One of 14 candidates for a seat on Slave Lake town council, TinaMarie Ritter has a couple of things going for her that distinguish her from most of her competitors in the race. One is a family connection to the area that goes back at least a century.
“My great-great grandfather lived here, on the Lesser Slave River,” she says. “My great-grandfather, too.” Their name was Loyie and the town was called Sawridge in those days.
Ritter has lived in the community for about 20 years, having moved here from Terrace, B.C. to join her mother. Born in Edmonton, she grew up there, in Chipman Alberta and in Terrace, before coming to Slave Lake and finishing her schooling. She has worked as a legal secretary for the past seven years or so.
Ritter has an impressive record of volunteering in the community. It resulted in her being nominated and winning Slave Lake’s Citizen of the Year award in 2017.
“That was quite an honour,” she says.
Ritter says her first volunteer experience was with the Friendship Centre. She still helps out there sometimes. Same goes for the Legion. She spent several years as a Girl Guides leader and served in both the Rotary and Elks clubs. She’s also on the board of Slave Lake Minor Soccer, and coaches.
“I’ve also been on the Victim Services board.”
As for why she’d like to serve on town council, Ritter talks about the need for balance on the new council. She notes that there are quite a few candidates (including most of the incumbents) whose focus is on economic development.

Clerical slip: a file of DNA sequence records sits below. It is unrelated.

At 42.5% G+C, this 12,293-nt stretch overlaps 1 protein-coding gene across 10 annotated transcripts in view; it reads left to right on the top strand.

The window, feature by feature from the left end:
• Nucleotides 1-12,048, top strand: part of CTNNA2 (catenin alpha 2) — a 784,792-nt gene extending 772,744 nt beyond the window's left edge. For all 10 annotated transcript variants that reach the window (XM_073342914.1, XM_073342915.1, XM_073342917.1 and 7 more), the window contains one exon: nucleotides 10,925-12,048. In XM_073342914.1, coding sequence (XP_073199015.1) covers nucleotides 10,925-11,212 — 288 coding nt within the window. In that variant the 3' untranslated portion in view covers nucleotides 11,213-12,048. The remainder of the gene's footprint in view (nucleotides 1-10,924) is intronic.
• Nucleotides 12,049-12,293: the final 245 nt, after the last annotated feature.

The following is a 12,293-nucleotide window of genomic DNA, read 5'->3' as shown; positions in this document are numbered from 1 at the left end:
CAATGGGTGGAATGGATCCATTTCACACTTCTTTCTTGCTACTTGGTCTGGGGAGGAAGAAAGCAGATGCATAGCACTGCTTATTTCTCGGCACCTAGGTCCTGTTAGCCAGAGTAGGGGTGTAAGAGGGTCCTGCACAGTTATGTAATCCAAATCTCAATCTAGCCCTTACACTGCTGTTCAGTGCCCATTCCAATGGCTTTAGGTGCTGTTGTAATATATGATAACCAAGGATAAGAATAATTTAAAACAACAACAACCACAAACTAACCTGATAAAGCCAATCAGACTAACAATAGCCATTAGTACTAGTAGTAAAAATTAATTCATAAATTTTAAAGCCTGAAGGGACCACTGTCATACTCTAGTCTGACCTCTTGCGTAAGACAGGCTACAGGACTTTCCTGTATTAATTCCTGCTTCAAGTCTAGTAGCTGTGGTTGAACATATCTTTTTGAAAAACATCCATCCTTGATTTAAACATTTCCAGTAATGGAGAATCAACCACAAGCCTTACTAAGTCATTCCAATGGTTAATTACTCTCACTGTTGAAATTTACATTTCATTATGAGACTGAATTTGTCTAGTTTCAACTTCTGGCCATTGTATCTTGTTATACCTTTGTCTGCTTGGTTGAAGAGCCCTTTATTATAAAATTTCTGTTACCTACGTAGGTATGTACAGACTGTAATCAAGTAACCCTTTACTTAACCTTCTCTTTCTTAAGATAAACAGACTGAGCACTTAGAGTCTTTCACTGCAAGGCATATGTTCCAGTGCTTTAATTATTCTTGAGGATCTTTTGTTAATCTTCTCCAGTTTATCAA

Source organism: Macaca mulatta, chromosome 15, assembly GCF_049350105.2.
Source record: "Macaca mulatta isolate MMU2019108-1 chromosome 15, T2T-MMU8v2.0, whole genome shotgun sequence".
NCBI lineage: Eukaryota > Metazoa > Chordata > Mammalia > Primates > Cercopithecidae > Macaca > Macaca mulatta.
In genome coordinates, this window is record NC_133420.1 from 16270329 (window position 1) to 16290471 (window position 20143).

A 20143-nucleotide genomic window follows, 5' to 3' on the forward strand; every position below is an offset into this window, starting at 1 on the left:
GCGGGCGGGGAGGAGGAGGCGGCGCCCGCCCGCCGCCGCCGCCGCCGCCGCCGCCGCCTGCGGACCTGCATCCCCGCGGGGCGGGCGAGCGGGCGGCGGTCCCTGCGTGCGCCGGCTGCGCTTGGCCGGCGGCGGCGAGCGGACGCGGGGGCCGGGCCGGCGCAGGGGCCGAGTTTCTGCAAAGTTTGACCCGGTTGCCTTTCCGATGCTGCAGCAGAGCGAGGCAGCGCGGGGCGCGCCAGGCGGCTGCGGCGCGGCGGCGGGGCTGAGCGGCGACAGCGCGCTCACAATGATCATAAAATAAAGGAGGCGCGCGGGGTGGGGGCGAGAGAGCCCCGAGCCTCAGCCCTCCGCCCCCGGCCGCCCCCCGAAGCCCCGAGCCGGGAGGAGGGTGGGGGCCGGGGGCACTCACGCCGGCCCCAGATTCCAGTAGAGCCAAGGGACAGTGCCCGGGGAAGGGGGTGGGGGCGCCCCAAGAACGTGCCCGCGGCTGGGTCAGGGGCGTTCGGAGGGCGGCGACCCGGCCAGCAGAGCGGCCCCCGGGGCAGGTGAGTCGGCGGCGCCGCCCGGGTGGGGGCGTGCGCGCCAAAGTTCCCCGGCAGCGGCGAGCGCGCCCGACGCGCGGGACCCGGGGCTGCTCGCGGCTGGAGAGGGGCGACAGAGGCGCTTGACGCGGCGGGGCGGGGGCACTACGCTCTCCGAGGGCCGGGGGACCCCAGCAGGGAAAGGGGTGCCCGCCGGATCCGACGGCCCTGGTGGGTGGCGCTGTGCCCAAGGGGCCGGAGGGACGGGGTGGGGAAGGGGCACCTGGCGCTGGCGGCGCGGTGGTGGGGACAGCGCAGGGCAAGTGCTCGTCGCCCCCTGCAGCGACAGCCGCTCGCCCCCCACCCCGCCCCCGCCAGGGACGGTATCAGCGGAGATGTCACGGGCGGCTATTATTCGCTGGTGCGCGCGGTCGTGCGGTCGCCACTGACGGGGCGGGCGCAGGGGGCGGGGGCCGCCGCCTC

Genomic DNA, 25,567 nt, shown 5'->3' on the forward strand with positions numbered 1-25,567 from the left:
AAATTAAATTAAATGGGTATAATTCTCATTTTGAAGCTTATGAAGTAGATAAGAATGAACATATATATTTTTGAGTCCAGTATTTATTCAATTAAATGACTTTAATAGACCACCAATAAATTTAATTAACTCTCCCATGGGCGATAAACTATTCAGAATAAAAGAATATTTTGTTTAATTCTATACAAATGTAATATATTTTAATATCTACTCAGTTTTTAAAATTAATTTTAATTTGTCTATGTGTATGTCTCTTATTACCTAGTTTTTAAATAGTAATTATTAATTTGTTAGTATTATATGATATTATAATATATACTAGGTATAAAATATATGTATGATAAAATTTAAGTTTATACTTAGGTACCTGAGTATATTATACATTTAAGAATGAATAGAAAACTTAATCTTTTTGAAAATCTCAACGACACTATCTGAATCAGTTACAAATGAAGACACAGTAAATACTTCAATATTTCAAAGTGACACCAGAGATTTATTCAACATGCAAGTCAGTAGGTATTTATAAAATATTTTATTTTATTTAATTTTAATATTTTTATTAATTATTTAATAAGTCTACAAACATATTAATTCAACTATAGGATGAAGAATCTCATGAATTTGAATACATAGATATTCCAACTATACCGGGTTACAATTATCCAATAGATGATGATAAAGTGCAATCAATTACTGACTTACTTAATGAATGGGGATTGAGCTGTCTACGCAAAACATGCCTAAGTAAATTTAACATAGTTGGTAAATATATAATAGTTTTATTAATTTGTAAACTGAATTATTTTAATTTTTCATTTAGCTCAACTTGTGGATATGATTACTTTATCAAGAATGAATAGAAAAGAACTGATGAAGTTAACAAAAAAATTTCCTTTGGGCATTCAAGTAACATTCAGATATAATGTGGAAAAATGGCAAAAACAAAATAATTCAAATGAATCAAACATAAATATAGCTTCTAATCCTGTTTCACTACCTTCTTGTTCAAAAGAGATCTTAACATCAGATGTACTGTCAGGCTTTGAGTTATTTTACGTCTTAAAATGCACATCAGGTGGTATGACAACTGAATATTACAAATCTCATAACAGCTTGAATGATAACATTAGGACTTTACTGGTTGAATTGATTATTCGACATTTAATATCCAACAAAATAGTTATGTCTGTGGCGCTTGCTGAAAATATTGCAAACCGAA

“I’m okay with that,” she says. “But there are people who struggle from paycheque to paycheque.” She thinks it’s important “to have somebody on town council who understands that, and is going to support them.”
Ritter says she’s in favour of more support for the less fortunate, more programs in housing, for youth and seniors – that sort of thing. Having someone on council with a focus on helping people most at risk she thinks would be good for the council and the community, and she wants to be that person.
“The community is only as strong as the people in it,” Ritter says. She sees herself as the advocate on council for more social and mental health supports and such. With that side of things well represented, “I feel we can achieve great things.”